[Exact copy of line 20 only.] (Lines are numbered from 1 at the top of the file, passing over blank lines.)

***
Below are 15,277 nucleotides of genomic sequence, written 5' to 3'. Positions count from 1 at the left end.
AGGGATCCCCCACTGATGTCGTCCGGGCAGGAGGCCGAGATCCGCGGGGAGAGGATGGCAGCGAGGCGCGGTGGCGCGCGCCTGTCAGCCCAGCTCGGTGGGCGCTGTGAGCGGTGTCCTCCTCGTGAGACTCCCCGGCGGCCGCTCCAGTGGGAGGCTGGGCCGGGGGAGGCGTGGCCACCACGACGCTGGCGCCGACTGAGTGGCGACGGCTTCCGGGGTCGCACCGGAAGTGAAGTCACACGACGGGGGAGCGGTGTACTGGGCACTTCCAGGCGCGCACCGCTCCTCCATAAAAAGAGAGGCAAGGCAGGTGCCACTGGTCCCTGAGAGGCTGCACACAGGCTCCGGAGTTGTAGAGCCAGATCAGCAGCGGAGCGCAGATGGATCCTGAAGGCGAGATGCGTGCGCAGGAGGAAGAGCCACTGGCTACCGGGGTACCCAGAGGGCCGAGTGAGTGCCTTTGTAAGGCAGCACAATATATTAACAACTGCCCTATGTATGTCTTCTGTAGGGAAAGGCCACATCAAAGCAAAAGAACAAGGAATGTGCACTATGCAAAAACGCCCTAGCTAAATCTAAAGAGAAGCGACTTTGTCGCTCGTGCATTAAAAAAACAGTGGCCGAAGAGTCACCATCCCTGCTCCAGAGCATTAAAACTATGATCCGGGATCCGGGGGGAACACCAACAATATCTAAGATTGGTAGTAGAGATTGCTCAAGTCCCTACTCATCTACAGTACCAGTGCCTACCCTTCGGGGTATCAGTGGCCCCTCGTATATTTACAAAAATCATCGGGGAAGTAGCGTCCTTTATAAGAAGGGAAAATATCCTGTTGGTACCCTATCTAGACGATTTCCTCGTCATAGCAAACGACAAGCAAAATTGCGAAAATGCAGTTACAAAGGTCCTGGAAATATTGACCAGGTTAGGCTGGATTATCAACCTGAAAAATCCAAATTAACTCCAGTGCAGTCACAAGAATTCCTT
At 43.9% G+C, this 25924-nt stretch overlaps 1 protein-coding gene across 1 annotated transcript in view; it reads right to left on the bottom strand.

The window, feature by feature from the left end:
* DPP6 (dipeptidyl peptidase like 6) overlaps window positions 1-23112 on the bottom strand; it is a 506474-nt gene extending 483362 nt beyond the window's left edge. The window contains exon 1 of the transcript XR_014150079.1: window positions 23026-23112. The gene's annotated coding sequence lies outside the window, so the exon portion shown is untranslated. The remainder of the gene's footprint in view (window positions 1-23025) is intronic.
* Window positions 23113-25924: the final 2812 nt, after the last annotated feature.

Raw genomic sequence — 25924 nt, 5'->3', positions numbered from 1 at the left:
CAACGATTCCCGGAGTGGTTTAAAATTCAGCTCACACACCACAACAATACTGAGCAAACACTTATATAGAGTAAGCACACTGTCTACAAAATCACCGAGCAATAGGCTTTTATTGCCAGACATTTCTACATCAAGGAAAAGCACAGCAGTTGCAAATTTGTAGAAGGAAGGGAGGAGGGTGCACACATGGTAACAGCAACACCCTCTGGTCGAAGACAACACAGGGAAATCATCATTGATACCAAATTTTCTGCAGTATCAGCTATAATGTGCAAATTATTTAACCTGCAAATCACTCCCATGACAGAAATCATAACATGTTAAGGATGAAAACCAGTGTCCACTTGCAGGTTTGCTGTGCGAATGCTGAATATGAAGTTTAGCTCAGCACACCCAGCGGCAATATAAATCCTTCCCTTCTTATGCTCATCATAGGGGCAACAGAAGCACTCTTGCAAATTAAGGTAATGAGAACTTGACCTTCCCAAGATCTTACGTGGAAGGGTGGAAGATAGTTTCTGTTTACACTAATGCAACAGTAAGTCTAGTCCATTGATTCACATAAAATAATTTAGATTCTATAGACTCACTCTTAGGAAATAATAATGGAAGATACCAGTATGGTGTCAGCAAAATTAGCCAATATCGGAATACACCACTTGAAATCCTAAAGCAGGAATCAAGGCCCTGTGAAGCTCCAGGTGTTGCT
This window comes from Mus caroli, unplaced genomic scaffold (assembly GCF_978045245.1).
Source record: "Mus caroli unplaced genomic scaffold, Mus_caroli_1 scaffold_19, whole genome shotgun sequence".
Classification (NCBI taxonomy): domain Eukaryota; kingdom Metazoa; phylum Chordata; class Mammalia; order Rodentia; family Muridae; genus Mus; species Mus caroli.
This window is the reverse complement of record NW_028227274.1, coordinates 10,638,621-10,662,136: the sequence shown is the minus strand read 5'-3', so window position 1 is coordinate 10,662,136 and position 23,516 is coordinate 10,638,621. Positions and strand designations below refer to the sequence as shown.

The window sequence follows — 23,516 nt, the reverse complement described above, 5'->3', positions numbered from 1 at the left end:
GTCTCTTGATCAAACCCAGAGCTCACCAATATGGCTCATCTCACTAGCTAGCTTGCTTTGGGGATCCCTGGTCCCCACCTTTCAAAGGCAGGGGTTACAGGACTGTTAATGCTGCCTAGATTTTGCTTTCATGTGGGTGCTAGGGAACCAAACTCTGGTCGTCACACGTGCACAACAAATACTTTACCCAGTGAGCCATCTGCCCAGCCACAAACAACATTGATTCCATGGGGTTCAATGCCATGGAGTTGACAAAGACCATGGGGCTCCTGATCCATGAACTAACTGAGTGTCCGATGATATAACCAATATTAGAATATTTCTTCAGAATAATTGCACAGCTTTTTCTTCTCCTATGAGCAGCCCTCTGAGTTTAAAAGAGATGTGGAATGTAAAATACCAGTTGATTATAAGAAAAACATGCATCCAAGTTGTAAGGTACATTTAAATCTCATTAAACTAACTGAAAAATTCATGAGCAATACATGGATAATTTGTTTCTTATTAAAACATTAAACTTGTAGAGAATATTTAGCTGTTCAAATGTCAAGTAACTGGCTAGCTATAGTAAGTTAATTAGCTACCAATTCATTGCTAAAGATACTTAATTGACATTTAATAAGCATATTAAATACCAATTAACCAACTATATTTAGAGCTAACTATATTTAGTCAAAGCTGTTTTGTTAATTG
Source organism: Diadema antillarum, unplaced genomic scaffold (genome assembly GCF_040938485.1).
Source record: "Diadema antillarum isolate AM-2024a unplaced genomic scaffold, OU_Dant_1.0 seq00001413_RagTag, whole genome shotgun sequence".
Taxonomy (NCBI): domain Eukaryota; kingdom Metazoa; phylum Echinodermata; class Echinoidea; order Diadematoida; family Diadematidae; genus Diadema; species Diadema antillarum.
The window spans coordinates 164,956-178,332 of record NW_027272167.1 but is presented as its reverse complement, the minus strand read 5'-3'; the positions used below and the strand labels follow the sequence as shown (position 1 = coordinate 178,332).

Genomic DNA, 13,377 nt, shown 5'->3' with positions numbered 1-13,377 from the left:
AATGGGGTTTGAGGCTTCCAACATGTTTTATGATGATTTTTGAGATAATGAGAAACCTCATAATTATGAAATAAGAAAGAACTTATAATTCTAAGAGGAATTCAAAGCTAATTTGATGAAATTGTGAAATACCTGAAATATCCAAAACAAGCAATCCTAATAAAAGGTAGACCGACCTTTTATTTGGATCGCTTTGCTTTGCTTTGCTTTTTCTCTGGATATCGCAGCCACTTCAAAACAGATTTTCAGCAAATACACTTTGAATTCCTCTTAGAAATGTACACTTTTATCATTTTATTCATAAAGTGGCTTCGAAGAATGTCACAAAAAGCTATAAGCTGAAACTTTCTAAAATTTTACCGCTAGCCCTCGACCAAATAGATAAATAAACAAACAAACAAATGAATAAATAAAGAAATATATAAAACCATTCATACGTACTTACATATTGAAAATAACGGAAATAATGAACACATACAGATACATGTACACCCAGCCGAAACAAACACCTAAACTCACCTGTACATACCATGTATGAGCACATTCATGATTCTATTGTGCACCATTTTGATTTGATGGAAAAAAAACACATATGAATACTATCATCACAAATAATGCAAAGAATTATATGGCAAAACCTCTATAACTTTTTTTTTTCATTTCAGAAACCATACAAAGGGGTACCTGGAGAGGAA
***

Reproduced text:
AATGGGGTTTGAGGCTTCCAACATGTTTTATGATGATTTTTGAGATAATGAGAAACCTCATAATTATGAAATAAGAAAGAACTTATAATTCTAAGAGGAATTCAAAGCTAATTTGATGAAATTGTGAAATACCTGAAATATCCAAAACAAGCAATCCTAATAAAAGGTAGACCGACCTTTTATTTGGATCGCTTTGCTTTGCTTTGCTTTTTCTCTGGATATCGCAGCCACTTCAAAACAGATTTTCAGCAAATACACTTTGAATTCCTCTTAGAAATGTACACTTTTATCATTTTATTCATAAAGTGGCTTCGAAGAATGTCACAAAAAGCTATAAGCTGAAACTTTCTAAAATTTTACCGCTAGCCCTCGACCAAATAGATAAATAAACAAACAAACAAATGAATAAATAAAGAAATATATAAAACCATTCATACGTACTTACATATTGAAAATAACGGAAATAATGAACACATACAGATACATGTACACCCAGCCGAAACAAACACCTAAACTCACCTGTACATACCATGTATGAGCACATTCATGATTCTATTGTGCACCATTTTGATTTGATGGAAAAAAAACACATATGAATACTATCATCACAAATAATGCAAAGAATTATATGGCAAAACCTCTATAACTTTTTTTTTTCATTTCAGAAACCATACAAAGGGGTACCTGGAGAGGAA